My first long-distance solo hike did not start well. The rain matched my mood as I headed out on a 185-mile trek on Maryland’s Chesapeake & Ohio Canal towpath last spring. I was lonely already and a lack of cell service meant I couldn’t even call anyone. The few cyclists who came past shouted, “On your left!” and left me staring at their sludge-splattered backsides. Even my dog ignored me. I submitted to silence.
At first, my mind looped TV tunes and ’90s R&B, but after several hours of downpour against my poncho, something changed. My mind went quiet, blank even. I could observe my pace and the glistening greenery around me, taking it in without adding internal commentary. I saw muskrats and beavers swimming in the canal; white-tailed deer foraging trailside; sleeping geese that didn’t stir when I walked past. Released from speech, I became just another forest species. It was a depth of wilderness oneness I’d never known before and I loved it.
After my trip, I couldn’t wait to tell my husband Matt about my experience. And that got me thinking: If I could connect more to nature through silence, could silence connect me more with other people, too? It seemed like a revelation. To test my theory, I recruited Matt for an overnight trip on the C&O near the D.C. border.
Matt’s a fairly quiet man, and I wanted him to feel free to say all he wanted to say while I kept quiet. I wanted to hear him the way I’d heard the birds on my solo hike.
I laid out the plan.“I’m not going to speak the entire time, but feel free to talk all you’d like.”
“You can’t talk,” Matt recapped dubiously, “but I can?”
I nodded, eager to hear all he had to say.
He paused in thought for a second, then looked up. “Awesome.”
We crossed over Swain’s Lock to the towpath, initiating my silence. But I wanted to break immediately. We’d been yakking about our new house—OK, I had—and I wanted to ask Matt if he’d scheduled some construction. I reverted to charades, but kneeling down, picking up stones, and throwing them into the trees wasn’t getting across as “asbestos removers.”
Matt watched my Chaplin act with raised brows. Confused, he asked, “What is it, girl? Is Timmy stuck in the well again?” I snorted.
Hoping for that same sense of peace through surrender I found on my solo trip, I trucked along silently. I still wanted to spark his chattiness so I could soak it in like I had nature’s cacophony—the high squeaks of the night frogs or the bloop of the carp at the water’s surface. But Matt barely gave me heavy breathing to work with. Any attempts I made to give him a simple prompt like, “How’s your day?” only led to more confused miming. I sighed and kicked the pebbles. Maybe it was misguided to expect a quiet person to put forth a monologue.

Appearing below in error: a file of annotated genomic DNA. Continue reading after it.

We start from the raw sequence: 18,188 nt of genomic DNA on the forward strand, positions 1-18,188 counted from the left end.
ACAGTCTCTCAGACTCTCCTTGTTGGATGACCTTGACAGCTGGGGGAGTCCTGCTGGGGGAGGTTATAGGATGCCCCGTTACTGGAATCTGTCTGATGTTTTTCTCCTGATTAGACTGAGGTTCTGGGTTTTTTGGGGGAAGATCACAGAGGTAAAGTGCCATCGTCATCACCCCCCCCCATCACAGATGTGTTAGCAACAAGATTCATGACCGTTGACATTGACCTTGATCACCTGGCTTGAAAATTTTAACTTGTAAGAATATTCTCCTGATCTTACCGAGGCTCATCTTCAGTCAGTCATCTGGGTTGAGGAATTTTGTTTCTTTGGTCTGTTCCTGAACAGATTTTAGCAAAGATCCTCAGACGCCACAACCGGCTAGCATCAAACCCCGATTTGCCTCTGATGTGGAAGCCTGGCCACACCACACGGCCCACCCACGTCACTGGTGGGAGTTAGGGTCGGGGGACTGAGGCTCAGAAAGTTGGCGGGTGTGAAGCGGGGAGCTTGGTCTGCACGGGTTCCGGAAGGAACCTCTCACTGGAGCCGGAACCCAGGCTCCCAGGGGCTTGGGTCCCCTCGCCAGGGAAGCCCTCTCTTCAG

Eventually, though, he did speak. He told me about a toilet exploding at work, imitated our niece’s singing, and slipped in long-forgotten inside jokes. I laughed, figuring that wasn’t against the spirit of my experiment. Maybe Matt was about to have his own breakthrough?
Well, no. While I loved his sporadic solo comedy acts, that’s all it was. It never scratched my itch for deeper connection. On past hikes, we’d banter to escape work stress, house stress, general life stress, but that wasn’t available now. Nor could I fully appreciate nature the way I’d done on my last trip, because those tiny morsels of conversation kept my mind from blanking out. I felt stuck in my silence.
Four miles went on like this, until we arrived at Great Falls, where whitewater rapids thunder over gray and shadow-blue boulders. It’s a tourist hot spot.
Passersby would say, “Hey, how are ya?” and all I could do was smile and wave. On my previous hike, the animals hadn’t wanted to say hello. Human connections work a little differently. Was I being a jerk?
When that’s your question, your head isn’t such a quiet place anymore—and we still had miles to go.
Mercifully, making camp was easy. We divided tasks the way we always do and there was comfort in the things that didn’t need to be said. But not much. We ate tuna sandwiches, extinguished the campfire, and kissed good night. I went to bed inches from Matt but felt miles away. This experiment couldn’t end soon enough.
The Verdict: Fail
Maybe silence works for animals, monks, and solitude lovers, but human relationships thrive on communication. My attempt to create the same connection between my husband and me that I felt with nature was suspect at best—and a 12-hour game of charades is an endurance test that no one wants.
Tips for Silent Hiking
Pick a good reason. Establish a basis for your silence at the outset—and have it be something internally driven, not dependent on others. Then your success doesn’t hinge on another person’s performance.
Leave distractions at home. Letting your brain cycle through its thoughts is part of the emptying-out process; books, music, games—they all keep that from happening.
Start slowly. Not ready for the full immersion? Take a smaller bite by trying an hour of silence in the middle of a group hike, or by sitting in silence at camp for a short period of time.
Aim for solitude. The less populous the location, the fewer strange encounters you’re likely to have with other hikers. If you meet chatty passersby, flash a card that reads, “I’m in silence. Enjoy your walk!”